The main entrance to Schildergasse.

A shot of the Dom and suspension bridge.
As you can see, the bridge is littered with locks of love.
(A little cheesy? Maybe, ha.)
If you know me well, you know that any discussion about travel is not complete without discussing the local fare. Everything I ate in Cologne was great. As Germany has a large Turkish population, Sica and I had Turkish food on two occasions. Additionally, in comparison with Paris, prices were definitely considerably more reasonable. The day we went to Cologne, I got a snack and sandwich for lunch close to Gard du Nord because I figured the prices would be comparable; I wish I had waited until we got to Cologne! There were several food options in the main station there and a set meal was just over a couple Euros.

Sica and I got lahmacuns or Turkish pizza at Oruc Kebop.
It's one of the most famous kebop places in Cologne.
The lahmacuns were not served as pizzas in the
traditional sense since they were wrapped up.
Don't let the picture fool you though - they're colossal!
This was mine with veggies and chicken inside.
We decided to order our pizzas with a side of fries.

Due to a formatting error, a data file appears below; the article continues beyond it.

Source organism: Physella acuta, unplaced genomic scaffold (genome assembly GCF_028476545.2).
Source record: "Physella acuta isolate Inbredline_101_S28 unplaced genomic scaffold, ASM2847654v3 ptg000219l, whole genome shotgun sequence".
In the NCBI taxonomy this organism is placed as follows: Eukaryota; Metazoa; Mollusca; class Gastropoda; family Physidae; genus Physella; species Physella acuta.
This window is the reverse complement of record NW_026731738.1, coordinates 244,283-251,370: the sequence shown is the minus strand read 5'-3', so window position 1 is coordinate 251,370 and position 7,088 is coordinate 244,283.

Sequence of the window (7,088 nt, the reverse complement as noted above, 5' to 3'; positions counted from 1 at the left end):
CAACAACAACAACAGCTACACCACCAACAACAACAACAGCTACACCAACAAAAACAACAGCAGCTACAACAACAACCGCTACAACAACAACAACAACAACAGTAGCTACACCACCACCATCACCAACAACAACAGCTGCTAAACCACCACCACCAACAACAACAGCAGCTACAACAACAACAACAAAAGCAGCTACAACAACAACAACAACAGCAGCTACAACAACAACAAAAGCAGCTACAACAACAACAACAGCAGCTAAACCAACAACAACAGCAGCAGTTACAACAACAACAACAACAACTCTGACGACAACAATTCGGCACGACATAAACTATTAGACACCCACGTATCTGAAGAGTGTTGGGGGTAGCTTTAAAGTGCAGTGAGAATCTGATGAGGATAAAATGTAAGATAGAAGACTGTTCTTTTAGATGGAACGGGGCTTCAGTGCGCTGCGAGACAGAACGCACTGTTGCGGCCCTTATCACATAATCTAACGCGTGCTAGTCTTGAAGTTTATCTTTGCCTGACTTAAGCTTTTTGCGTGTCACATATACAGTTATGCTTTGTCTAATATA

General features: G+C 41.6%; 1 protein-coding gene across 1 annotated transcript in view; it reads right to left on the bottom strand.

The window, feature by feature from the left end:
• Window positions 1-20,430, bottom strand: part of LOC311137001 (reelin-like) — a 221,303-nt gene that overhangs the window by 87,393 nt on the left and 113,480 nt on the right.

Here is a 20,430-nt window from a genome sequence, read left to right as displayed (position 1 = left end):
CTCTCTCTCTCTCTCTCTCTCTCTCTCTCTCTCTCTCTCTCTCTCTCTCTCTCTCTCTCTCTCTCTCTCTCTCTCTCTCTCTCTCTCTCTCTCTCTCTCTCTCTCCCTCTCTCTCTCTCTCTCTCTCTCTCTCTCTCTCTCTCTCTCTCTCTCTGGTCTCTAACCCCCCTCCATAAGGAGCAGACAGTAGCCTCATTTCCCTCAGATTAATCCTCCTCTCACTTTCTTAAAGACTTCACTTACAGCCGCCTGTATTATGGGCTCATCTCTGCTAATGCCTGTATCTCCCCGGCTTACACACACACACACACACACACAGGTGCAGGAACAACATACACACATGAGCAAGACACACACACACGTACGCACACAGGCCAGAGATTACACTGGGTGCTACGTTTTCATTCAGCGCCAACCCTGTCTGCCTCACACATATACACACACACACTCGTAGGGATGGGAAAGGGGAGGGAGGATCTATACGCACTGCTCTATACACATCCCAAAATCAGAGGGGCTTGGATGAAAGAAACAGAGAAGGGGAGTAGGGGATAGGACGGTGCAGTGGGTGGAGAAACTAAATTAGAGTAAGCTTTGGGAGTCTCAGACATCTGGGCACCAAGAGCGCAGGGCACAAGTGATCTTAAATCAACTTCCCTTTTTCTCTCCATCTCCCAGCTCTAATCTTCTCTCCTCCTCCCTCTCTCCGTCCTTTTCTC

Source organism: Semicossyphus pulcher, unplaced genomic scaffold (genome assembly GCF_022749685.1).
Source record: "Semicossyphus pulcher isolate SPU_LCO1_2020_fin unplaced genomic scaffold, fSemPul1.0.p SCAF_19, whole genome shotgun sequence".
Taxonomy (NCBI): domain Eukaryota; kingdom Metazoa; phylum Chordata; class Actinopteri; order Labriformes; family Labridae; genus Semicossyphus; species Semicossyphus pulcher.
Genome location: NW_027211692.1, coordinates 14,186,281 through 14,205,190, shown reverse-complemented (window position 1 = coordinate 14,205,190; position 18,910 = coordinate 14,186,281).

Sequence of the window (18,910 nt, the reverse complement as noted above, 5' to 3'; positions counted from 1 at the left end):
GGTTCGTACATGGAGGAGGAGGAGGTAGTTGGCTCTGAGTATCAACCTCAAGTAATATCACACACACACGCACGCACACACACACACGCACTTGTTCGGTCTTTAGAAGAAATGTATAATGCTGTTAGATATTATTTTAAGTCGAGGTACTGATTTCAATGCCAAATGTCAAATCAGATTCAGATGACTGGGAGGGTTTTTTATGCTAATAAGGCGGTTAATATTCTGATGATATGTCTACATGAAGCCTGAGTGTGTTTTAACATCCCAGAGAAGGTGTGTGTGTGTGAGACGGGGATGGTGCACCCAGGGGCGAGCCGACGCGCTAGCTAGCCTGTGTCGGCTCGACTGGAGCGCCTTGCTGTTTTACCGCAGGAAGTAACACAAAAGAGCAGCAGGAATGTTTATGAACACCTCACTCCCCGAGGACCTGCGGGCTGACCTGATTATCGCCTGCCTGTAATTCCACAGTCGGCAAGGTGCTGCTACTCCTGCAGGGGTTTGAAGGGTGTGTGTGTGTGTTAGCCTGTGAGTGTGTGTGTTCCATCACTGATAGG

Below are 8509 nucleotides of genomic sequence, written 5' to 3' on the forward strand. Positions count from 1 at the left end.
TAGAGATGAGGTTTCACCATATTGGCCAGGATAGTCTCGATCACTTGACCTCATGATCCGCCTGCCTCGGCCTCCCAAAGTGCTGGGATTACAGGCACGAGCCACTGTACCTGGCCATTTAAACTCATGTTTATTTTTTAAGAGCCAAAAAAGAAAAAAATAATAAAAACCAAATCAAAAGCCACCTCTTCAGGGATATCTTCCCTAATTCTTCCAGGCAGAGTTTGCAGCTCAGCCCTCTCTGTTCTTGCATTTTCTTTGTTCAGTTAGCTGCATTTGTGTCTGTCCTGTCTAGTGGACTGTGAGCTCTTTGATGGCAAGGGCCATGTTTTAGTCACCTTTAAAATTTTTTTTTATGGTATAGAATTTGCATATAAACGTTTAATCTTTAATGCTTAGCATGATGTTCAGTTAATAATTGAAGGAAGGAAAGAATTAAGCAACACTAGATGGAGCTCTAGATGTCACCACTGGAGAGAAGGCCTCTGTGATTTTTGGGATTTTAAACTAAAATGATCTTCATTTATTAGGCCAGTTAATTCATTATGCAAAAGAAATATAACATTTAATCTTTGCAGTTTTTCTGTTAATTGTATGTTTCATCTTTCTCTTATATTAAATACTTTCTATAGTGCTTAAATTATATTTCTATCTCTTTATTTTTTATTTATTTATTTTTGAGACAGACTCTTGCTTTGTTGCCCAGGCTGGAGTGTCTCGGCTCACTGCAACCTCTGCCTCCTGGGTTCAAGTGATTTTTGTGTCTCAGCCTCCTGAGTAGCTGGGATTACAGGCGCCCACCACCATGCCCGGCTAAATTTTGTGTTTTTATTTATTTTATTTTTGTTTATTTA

This was nothing short of a gut busting meal!
In order to cut the costs of our trip, Sica and I got items
from a nearby grocery store for breakfast.
I fell in love with the taste (and name) of this "ja!" brand yogurt!
Merzenich is a bakery chain.
I had a pretel from there all three days
we were in Germany. 
While in Germany, I also indulged in chocolate.

This one was interesting, milk chocolate
with corn nuts inside. 
Sweet + salty = amazing!
At Bei Oma Klienmann,
taking my first sip of beer.

Cölner Hofbräu Früh
My favorite meal in Germany was definitely schnitzel. I know it's typical to eat schnitzel in Germany, but it was definitely worth it. We went to a place close to our apartment called Bei Oma Klienmann. I made an online reservation late in the afternoon the day before we wanted to go there, but when we showed up the next day, we were told they didn't get our reservation (!) Nonetheless, they were extremely accommodating toward us and we got a table in less than ten minutes. The meal was ultra special for me because I drank beer for the first time and got to watch the Germany v. Ghana world cup match. 

After realizing how refreshing good beer can be on a hot day, I was determined to try it again before I left Germany. We didn't have room in our schedule to spend time at a sit down bar, so I opted for buying a bottle of beer.  I chose Cölner Hofbräu Früh, a beer that's native to Cologne. It wasn't bad at all.

So what's the verdict? Was Cologne worth it? Would I visit again? To those last two questions, I answer and emphatic yes! I loved the city and everything I experienced there. It's clear Cologne has a lot to offer, and if I were able to spend at least a week there, I'm sure I would have made thrice the amount of good memories. My time in Cologne was so positive, it not only makes me want to revisit the city, but drives my curiosity about the rest of Germany.